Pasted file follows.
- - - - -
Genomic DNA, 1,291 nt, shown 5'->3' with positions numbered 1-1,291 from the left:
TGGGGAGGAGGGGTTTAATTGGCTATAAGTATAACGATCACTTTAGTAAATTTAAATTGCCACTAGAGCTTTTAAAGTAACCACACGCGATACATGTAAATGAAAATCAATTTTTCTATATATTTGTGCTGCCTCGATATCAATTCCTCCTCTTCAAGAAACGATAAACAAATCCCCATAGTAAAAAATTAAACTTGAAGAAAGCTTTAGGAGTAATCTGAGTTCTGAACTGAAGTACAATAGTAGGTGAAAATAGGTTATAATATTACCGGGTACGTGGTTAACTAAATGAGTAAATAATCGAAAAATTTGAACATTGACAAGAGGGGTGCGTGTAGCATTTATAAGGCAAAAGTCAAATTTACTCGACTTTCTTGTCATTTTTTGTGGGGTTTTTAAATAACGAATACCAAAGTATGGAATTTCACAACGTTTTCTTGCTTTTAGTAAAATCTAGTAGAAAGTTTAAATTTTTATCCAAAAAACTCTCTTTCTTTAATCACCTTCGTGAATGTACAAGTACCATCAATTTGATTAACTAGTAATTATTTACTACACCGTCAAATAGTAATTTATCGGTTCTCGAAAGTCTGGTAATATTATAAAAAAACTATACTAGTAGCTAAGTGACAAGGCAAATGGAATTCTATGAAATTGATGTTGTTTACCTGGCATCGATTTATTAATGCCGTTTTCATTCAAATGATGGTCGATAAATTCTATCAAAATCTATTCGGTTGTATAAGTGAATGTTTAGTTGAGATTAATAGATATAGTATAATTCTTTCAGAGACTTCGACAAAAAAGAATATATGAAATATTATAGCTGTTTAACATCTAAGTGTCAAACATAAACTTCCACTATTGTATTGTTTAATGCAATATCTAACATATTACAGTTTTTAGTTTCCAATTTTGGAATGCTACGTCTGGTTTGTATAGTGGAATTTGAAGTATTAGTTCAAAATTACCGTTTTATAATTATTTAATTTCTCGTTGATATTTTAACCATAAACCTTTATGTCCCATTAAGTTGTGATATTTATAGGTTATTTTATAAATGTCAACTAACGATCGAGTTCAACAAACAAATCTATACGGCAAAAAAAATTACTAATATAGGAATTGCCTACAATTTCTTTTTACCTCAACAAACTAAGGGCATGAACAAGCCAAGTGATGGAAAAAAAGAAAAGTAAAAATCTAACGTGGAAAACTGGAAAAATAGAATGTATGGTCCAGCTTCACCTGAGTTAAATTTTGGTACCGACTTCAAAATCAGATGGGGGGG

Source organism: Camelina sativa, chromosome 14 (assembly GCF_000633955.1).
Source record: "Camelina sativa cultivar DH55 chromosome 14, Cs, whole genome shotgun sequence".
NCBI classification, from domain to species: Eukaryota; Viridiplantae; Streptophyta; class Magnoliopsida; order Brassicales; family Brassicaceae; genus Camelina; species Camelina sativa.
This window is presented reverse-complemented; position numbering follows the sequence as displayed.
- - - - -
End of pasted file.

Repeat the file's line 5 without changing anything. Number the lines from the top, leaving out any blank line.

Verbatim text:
NCBI classification, from domain to species: Eukaryota; Viridiplantae; Streptophyta; class Magnoliopsida; order Brassicales; family Brassicaceae; genus Camelina; species Camelina sativa.